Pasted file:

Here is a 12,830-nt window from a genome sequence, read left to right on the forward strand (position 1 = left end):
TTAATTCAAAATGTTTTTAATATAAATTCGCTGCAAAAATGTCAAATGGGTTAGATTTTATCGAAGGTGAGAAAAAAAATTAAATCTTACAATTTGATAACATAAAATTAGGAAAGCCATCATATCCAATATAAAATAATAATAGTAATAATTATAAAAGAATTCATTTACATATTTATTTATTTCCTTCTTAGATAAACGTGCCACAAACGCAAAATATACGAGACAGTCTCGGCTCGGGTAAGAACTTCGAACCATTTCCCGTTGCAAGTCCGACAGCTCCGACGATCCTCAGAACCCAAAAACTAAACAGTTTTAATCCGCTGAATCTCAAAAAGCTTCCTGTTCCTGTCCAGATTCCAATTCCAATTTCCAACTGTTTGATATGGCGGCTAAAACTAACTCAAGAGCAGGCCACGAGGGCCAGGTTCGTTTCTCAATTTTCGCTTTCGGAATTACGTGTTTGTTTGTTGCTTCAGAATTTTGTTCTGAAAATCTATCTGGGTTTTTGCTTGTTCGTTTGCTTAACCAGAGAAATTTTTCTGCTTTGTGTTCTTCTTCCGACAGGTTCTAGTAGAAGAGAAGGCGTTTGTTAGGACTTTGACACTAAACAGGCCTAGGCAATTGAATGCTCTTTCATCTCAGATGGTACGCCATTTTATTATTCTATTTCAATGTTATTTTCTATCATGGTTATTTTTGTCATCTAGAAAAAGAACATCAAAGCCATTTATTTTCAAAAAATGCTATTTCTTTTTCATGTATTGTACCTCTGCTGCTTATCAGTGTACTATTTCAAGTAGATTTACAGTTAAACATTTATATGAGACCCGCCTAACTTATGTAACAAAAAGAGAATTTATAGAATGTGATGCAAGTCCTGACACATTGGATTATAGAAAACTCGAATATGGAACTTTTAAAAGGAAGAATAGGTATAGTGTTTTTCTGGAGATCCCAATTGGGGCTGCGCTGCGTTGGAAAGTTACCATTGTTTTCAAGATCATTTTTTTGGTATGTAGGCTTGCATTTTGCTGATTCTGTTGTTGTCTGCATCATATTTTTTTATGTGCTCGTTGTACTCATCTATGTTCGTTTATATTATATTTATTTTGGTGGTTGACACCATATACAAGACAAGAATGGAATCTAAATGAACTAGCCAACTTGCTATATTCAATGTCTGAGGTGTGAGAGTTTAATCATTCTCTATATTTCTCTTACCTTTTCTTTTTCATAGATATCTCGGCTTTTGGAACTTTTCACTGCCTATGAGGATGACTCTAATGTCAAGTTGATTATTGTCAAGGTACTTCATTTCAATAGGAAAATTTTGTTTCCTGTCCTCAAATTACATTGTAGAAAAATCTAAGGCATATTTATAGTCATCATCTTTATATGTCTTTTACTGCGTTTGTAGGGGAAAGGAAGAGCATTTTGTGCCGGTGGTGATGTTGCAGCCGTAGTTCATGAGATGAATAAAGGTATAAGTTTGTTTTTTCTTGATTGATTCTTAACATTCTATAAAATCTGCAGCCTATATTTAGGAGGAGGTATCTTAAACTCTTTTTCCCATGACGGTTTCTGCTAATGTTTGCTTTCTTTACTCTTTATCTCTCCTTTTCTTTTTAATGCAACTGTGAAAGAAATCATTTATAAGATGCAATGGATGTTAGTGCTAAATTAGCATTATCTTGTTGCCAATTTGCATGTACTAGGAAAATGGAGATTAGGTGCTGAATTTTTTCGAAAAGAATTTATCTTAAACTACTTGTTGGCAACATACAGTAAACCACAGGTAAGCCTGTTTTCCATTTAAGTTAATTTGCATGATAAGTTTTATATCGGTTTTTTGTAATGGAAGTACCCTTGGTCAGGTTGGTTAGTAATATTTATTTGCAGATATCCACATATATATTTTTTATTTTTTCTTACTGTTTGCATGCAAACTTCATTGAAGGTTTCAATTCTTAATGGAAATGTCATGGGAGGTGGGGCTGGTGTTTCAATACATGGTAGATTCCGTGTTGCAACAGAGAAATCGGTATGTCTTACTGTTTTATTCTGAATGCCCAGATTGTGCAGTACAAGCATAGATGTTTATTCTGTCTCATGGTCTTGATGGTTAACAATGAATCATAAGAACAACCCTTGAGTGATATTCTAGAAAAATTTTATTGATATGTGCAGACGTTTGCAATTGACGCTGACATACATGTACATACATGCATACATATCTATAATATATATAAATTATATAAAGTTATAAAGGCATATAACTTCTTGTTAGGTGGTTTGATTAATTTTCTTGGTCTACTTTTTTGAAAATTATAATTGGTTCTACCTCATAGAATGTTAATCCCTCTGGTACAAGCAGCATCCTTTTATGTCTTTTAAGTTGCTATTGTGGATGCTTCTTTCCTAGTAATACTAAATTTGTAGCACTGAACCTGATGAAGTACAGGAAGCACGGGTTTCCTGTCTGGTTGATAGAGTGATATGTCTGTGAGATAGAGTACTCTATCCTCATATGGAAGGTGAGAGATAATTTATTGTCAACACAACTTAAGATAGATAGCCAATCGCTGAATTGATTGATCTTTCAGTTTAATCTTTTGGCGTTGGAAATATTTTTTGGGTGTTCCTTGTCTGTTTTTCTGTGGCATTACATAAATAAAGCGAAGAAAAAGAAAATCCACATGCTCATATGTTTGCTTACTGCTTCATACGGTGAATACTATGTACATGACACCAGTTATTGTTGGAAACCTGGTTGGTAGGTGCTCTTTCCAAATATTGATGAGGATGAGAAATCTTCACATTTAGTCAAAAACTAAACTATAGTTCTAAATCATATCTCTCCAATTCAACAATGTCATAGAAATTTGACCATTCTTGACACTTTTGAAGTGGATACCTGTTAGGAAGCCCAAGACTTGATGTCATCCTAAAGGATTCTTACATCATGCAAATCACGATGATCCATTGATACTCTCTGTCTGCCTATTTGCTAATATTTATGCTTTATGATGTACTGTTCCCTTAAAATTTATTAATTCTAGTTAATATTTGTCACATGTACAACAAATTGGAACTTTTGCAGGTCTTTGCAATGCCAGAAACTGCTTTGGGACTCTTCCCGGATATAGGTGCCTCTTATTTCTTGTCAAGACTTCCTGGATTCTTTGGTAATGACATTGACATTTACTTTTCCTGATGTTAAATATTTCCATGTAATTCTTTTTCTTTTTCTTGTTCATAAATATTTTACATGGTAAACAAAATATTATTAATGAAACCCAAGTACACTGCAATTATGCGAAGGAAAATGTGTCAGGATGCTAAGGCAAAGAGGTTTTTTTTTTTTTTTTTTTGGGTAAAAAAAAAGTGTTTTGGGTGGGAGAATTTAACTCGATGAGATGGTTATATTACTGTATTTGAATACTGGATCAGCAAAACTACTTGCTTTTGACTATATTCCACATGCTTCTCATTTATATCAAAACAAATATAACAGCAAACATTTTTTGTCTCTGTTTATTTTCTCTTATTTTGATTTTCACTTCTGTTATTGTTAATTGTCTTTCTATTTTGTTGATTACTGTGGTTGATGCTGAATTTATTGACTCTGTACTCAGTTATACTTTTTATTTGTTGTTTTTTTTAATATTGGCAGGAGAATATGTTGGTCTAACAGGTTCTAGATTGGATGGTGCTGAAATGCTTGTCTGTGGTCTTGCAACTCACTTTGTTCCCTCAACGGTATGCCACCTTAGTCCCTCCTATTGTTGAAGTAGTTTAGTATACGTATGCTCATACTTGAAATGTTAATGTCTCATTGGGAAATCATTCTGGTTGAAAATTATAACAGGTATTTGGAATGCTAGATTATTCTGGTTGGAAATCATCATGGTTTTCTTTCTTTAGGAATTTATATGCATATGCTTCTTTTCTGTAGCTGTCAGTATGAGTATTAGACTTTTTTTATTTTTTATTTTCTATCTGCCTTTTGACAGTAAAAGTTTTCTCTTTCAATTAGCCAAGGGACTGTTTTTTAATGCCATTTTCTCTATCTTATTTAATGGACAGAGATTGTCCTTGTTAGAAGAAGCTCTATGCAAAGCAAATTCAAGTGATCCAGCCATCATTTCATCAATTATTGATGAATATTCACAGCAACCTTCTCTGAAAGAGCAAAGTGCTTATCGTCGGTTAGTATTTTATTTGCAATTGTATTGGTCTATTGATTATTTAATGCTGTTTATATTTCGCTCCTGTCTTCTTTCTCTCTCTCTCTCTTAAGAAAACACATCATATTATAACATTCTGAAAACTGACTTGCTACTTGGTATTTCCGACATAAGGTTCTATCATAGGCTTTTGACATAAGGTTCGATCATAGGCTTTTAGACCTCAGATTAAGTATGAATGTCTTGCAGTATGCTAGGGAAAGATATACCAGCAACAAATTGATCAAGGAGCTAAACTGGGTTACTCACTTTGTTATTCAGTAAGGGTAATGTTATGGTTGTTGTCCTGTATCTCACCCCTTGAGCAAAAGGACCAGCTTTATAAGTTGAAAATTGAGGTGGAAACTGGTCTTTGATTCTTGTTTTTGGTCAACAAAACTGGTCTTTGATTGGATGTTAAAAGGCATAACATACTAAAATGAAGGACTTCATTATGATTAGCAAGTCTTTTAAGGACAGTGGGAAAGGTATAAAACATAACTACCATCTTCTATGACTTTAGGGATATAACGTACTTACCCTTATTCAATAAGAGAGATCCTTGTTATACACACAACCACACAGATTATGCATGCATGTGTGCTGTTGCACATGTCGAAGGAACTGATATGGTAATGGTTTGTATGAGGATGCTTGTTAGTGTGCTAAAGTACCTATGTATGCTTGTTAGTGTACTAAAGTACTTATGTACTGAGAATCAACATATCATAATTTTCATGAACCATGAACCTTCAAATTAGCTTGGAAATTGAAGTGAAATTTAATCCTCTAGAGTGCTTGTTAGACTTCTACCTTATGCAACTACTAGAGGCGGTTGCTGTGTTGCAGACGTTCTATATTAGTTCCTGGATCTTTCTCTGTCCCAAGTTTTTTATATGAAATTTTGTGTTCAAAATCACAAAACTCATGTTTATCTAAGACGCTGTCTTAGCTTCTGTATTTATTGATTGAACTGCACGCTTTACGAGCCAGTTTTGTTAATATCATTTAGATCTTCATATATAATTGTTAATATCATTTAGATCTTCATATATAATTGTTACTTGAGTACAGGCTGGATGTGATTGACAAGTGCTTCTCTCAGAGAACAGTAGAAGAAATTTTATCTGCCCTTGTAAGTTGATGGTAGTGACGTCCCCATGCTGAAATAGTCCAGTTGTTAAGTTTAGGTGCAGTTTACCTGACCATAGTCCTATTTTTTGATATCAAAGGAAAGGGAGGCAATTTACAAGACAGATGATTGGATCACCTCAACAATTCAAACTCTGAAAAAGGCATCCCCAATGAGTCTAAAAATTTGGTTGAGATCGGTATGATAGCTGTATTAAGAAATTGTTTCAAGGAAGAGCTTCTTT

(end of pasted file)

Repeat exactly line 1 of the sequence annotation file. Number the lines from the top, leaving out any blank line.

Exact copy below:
Here is a 12,830-nt window from a genome sequence, read left to right on the forward strand (position 1 = left end):